For months, the Greek government (run by the neophyte left-wing Syriza party), its euro-area partners, and the International Monetary Fund (IMF) have been engaged in negotiations about payment of the last tranche of an existing bail-out program. In exchange for receiving 7.2 billion euros in bail-out money, the Greek government has to credibly commit to undertaking the necessary fiscal and economic reforms that are inscribed in the so-called Second Economic Adjustment Program for Greece.
The cooperative scenario is superior to the non-cooperative one, even if it does not mean the end of Greece’s difficulties.
Given that Syriza was elected on an anti-austerity platform with the stated objective of renegotiating the bail-out terms, the negotiations are at a standstill. The Greek government wants much more lenient terms for receiving financial assistance, while the IMF and eurozone governments want Greece to provide some guarantees that it will be able to stand on its own feet fiscally in the foreseeable future.
In the meantime, the Greek government is quickly running out of money, meaning it will have to default on its debts by the end of the month. Greek banks are surviving with the help of the European Central Bank (ECB), since Greeks are taking their money out of banks (and often the country) out of fear that Greece will end up leaving the Eurozone, imposing capital controls, and force-converting euro-denominated bank deposits into devalued drachmas.
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Such a scenario, which Jacob Kirkegaard of the Peterson Institute for International Economics in Washington calls the “noncooperative” one, would be even more disastrous for the Greek economy than bail-out induced reforms (i.e. the “cooperative scenario”). First, the banking system would fail because the ECB would have to stop providing Greek banks with emergency liquidity. Second, economic activity would decline as a result of bank failures and overall uncertainty and insecurity; investment would come to a halt and commerce would be impeded by the lack of a functioning banking system. Third, the government would have to issue IOUs to pay pensions, employees and suppliers. These IOUs would have to work as an inefficient medium of exchange (i.e. money) until a new currency (e.g. a new drachma) would be introduced; and given the government’s financial prospects, they would be traded at a heavy discount.
With the Greek government already experiencing a ‘primary’ fiscal deficit (i.e. spending is higher than revenues even after removing interest payments on public debts), it has two choices under such a scenario. One is that it could reduce spending dramatically to balance the budget (since revenues would also fall as economic activity declines), which would negatively impact the economy further. Alternatively, it could print IOUs and/or new drachmas in increasingly larger quantities as the real value of such currency declines because of people’s lack of confidence in it (i.e. high inflation).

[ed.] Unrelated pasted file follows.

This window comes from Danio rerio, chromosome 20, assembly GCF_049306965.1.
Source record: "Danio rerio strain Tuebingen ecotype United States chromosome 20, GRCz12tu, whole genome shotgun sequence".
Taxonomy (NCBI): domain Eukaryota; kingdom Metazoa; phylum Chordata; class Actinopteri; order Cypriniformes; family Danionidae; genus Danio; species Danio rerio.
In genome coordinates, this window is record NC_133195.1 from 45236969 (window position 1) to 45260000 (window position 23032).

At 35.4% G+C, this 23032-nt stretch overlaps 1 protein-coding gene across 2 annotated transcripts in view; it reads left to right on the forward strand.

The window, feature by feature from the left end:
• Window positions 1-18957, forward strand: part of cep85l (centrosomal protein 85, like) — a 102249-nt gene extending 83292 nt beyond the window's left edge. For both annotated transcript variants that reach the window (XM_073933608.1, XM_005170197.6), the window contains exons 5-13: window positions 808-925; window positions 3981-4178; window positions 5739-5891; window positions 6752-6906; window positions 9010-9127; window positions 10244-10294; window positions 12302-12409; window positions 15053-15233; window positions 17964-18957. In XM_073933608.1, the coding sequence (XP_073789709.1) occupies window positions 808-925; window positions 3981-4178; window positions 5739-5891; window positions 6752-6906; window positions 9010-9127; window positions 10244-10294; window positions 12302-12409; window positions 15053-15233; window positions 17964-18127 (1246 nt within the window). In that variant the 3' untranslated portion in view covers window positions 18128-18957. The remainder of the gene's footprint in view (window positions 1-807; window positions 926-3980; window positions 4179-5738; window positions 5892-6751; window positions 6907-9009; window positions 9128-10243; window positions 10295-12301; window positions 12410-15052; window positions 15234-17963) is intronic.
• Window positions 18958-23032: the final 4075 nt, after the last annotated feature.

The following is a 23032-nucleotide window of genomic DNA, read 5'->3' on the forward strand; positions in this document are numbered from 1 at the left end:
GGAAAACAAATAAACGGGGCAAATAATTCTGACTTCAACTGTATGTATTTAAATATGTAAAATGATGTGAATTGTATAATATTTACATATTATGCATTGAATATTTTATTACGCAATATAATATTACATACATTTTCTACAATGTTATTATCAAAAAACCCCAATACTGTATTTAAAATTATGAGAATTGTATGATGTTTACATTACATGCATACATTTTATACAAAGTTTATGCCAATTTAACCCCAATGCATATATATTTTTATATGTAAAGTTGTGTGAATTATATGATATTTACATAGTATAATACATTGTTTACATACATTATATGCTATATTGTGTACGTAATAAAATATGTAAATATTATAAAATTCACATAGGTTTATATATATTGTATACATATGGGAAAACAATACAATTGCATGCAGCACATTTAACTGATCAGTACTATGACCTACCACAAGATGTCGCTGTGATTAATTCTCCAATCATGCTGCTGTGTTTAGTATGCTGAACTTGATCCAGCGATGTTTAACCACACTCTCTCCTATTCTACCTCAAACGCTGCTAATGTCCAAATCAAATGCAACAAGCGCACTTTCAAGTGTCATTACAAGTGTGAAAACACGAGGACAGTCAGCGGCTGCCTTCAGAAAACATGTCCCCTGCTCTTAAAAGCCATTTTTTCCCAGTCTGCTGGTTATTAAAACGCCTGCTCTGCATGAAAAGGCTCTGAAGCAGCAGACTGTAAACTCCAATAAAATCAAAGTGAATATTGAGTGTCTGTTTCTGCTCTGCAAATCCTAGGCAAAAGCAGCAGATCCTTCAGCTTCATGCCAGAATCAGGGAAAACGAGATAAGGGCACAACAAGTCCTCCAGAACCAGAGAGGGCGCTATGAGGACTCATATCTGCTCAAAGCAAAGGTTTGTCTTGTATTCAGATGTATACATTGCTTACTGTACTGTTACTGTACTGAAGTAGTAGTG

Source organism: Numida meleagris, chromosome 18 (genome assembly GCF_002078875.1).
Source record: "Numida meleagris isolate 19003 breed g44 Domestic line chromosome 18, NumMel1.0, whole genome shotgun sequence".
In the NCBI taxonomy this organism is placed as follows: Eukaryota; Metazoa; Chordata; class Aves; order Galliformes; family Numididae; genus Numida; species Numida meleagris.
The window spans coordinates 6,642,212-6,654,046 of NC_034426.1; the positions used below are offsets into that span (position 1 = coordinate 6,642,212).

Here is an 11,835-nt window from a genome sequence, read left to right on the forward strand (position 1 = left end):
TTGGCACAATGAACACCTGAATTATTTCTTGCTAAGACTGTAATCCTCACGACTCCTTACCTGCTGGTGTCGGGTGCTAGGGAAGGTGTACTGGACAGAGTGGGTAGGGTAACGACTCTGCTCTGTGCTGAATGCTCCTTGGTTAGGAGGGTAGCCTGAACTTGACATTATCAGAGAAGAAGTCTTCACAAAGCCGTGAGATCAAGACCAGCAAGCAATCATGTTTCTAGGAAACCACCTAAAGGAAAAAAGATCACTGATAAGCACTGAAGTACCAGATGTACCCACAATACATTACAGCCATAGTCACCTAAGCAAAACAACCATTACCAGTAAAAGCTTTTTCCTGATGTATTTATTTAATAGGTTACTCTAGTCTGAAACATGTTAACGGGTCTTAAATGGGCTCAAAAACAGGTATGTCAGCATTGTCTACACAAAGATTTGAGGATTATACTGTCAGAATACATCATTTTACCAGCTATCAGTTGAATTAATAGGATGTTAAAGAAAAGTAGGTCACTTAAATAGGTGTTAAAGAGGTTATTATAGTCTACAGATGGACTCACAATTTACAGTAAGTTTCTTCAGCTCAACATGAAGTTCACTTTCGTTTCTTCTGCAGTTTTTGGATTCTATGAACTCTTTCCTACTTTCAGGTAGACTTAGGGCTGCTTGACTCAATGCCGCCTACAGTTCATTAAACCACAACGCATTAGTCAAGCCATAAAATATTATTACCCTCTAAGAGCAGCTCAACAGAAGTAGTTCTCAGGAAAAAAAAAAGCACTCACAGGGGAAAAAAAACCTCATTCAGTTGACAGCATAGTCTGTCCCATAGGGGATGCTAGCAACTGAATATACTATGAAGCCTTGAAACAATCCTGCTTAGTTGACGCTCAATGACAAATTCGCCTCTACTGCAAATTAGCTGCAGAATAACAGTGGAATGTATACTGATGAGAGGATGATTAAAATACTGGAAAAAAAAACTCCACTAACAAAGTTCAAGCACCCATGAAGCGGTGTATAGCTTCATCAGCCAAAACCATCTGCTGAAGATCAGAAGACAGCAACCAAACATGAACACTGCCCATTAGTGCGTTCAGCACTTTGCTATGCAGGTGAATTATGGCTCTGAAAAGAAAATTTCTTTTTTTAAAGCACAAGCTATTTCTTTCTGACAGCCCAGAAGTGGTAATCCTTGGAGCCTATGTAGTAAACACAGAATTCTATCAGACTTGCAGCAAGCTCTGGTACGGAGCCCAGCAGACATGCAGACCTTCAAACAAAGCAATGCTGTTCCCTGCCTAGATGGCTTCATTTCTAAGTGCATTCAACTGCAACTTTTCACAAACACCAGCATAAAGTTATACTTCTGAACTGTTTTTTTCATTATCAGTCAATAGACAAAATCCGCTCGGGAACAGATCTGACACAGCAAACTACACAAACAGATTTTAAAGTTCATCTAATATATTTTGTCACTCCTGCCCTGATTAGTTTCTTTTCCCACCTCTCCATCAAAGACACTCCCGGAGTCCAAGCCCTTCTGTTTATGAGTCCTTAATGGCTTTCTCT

It is therefore clear that the cooperative scenario is superior to the non-cooperative one, even if it does not mean the end of Greece’s difficulties. The problem is that the Greek government has painted itself into a corner, making unrealistic promises and now having to deliver on those promises. The IMF and euro-area governments have the strong hand here, both politically and economically, and they will not budge much.
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Politically, euro-area governments cannot be seen to help Greece without credible commitments that it will mend its ways, stop asking for money, and pay back at least some of what it owes. Economically, a so-called ‘Grexit’ from the euro would not be catastrophic for the euro area, as Greece represents about 1.8% of eurozone GDP, and is no longer seen by sovereign bond investors as contagious to Italy, Spain and Portugal (as it was a few years ago). The ECB and euro-area governments would suffer losses as a result of the Greek government defaulting on its debts, but those would be relatively easy to manage.
If Syriza leader Alexis Tsipras ends up making the necessary compromises to get the last tranche of money that Greece has been promised, paving the way for a third bail-out arrangement along with a new round of debt restructuring (i.e. the “cooperation scenario”), then he will lose a good chunk of his party, even if he wins the necessary parliamentary vote as a result of support from opposition parties. It would mean the end of Syriza and possibly his own political career.
If he instead chooses to default unilaterally and take Greece out of the euro, then Syriza might stay intact but it is unlikely to stay in power for long, given the social and economic calamity that would hit the Greek people. After all, he is driving a Fiat 500 on crash course with the eurozone’s 18-wheeler, a game of chicken he cannot win. Hopefully, he will swerve at the last minute, preventing Greeks from experiencing a long period of isolation and poverty.